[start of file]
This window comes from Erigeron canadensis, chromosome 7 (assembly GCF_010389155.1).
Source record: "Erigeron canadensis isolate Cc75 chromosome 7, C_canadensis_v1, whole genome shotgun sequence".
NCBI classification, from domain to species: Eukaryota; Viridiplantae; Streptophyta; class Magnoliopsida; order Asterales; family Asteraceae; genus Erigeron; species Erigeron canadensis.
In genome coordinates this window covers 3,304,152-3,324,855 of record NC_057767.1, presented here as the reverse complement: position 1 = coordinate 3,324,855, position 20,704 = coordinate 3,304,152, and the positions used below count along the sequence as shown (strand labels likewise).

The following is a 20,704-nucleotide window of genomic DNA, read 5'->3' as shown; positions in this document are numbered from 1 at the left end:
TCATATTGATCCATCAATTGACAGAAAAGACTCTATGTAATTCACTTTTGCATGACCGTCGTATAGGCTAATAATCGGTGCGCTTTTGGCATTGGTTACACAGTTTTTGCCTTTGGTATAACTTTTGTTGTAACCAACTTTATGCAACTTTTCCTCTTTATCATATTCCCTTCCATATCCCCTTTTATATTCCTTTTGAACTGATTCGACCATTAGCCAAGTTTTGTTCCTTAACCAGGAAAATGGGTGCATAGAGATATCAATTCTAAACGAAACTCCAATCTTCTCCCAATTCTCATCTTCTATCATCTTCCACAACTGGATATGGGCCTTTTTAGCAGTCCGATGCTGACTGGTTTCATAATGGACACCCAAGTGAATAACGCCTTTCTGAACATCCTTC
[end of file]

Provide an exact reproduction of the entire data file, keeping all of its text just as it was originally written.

This window comes from Erigeron canadensis, chromosome 7 (assembly GCF_010389155.1).
Source record: "Erigeron canadensis isolate Cc75 chromosome 7, C_canadensis_v1, whole genome shotgun sequence".
NCBI classification, from domain to species: Eukaryota; Viridiplantae; Streptophyta; class Magnoliopsida; order Asterales; family Asteraceae; genus Erigeron; species Erigeron canadensis.
In genome coordinates this window covers 3,304,152-3,324,855 of record NC_057767.1, presented here as the reverse complement: position 1 = coordinate 3,324,855, position 20,704 = coordinate 3,304,152, and the positions used below count along the sequence as shown (strand labels likewise).

The following is a 20,704-nucleotide window of genomic DNA, read 5'->3' as shown; positions in this document are numbered from 1 at the left end:
TCATATTGATCCATCAATTGACAGAAAAGACTCTATGTAATTCACTTTTGCATGACCGTCGTATAGGCTAATAATCGGTGCGCTTTTGGCATTGGTTACACAGTTTTTGCCTTTGGTATAACTTTTGTTGTAACCAACTTTATGCAACTTTTCCTCTTTATCATATTCCCTTCCATATCCCCTTTTATATTCCTTTTGAACTGATTCGACCATTAGCCAAGTTTTGTTCCTTAACCAGGAAAATGGGTGCATAGAGATATCAATTCTAAACGAAACTCCAATCTTCTCCCAATTCTCATCTTCTATCATCTTCCACAACTGGATATGGGCCTTTTTAGCAGTCCGATGCTGACTGGTTTCATAATGGACACCCAAGTGAATAACGCCTTTCTGAACATCCTTC